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Antlers have fascinated me since I first observed a white-tailed deer buck, and more so later, as I admired other antlered members of the deer family. These “mystical” appendages have intrigued scientists for hundreds of years because antlers are such an unlikely feature from an evolutionary standpoint. It goes without saying, that hunters have also long been awestruck by the antlers of their quarry. The quest to acquire large or unusual examples of these external growths of bone, peculiar to the deer family, seems to have become an unrelenting and expensive pastime for many. It follows that a fascination with antlers would also support a fascination with unusual or abnormal antlers.
There are three possible causes for the various abnormal antlers we often observe in white-tailed deer. Abnormalities can arise from: 1) genetics or heredity; 2) internal malfunctions within the body of the deer or, 3) some type of direct injury to the deer or the antlers. Unfortunately it is not always possible to distinguish clearly among these causes. Most often hunters who observe or kill a deer with abnormal antlers leap to the conclusion that genetics, more specifically “bad” genetics, is responsible.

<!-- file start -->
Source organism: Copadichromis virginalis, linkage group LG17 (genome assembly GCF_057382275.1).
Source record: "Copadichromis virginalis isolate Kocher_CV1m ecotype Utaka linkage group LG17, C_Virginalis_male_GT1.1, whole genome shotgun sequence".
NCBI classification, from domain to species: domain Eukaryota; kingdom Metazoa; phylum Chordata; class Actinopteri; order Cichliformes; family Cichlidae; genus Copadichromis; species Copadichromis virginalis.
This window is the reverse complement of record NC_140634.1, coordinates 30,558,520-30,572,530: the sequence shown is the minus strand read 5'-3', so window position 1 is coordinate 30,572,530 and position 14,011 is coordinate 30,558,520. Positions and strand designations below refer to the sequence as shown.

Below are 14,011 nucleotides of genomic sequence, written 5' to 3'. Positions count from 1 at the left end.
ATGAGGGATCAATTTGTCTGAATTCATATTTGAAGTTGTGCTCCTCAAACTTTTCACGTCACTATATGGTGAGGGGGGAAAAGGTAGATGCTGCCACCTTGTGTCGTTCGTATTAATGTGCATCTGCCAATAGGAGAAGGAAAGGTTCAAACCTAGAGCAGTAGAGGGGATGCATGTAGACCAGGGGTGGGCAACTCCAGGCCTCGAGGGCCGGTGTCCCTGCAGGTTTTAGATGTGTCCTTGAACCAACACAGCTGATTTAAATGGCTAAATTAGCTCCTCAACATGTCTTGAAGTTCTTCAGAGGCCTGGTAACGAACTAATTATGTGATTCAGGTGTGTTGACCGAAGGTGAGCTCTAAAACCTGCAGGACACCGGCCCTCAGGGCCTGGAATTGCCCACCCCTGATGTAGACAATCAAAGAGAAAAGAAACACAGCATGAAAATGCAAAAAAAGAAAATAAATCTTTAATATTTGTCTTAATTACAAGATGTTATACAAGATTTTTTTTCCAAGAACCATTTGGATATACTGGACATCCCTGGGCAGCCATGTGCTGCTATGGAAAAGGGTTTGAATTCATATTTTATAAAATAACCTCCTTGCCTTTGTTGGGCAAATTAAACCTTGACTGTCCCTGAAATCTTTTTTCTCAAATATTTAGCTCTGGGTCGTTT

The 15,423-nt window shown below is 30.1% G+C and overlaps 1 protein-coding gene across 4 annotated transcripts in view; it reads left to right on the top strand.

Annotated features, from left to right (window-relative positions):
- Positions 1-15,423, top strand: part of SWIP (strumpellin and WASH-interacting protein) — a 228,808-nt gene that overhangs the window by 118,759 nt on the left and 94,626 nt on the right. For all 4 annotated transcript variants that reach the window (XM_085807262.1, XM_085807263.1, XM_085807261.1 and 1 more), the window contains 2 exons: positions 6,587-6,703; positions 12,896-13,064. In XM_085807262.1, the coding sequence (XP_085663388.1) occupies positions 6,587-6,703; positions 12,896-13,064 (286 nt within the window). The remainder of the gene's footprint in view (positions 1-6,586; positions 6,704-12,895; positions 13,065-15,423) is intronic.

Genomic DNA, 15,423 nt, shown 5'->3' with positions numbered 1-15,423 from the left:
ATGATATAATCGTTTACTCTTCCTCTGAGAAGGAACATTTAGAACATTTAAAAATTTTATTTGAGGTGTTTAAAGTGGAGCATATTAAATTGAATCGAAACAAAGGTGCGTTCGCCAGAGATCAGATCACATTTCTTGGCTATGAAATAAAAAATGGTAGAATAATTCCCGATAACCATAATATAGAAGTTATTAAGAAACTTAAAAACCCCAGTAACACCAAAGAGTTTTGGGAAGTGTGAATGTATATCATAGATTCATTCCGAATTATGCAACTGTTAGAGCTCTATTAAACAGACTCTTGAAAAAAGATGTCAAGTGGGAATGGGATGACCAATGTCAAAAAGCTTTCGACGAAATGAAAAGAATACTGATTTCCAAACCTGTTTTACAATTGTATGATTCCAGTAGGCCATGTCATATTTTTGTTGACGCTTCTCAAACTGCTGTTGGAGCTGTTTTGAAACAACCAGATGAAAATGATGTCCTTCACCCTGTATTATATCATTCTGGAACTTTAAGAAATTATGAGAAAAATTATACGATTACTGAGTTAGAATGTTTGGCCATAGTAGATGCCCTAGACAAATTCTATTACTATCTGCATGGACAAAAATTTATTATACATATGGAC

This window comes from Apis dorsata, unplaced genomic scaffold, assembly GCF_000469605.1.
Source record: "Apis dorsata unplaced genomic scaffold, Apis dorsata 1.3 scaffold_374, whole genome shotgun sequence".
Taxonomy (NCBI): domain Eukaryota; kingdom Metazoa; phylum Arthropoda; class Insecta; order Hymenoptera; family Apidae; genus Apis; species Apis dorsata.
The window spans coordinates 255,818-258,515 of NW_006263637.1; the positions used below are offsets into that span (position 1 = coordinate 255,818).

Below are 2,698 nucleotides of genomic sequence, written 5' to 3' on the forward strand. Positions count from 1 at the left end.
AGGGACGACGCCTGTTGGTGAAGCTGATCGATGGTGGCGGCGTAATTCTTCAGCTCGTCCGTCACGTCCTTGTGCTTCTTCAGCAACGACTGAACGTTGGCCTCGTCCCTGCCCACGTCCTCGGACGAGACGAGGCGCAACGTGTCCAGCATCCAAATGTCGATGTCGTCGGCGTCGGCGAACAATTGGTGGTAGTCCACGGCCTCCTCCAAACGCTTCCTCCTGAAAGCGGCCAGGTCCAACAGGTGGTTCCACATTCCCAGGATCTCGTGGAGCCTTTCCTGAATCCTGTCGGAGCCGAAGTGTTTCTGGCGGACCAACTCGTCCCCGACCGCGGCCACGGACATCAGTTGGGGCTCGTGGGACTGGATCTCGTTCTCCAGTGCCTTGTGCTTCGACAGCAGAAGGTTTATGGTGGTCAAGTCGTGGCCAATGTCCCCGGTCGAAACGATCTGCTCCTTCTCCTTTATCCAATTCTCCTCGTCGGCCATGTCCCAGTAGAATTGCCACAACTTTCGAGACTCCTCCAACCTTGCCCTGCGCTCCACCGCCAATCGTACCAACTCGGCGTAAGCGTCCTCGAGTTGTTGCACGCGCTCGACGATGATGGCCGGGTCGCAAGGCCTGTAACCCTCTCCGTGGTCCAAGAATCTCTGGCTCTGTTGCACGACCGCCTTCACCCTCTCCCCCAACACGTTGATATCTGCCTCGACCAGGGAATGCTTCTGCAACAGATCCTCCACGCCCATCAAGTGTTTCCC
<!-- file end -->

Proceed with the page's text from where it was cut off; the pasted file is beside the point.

Once again genetics or heredity is the least likely explanation for most malformed antlers. Mechanical injury to the antler and sometimes to the body of the deer accounts for most abnormalities we see. Probably more than heredity, but still way down the list of probabilities, is some “internal” problem that has resulted in abnormal flow of hormones, especially testosterone, in the particular individual.
Since injury produces most abnormalities, let’s focus on this issue more than the other two. As regards injury, the most difficult to explain is the occurrence of a malformed antler on one side of the head which is opposite the injured side of the deer’s body. These situations most often are associated with leg injuries, and the antler abnormality may continue for successive seasons especially if the injury results in a permanent limp or loss of leg or foot. This happens but is not easily explained.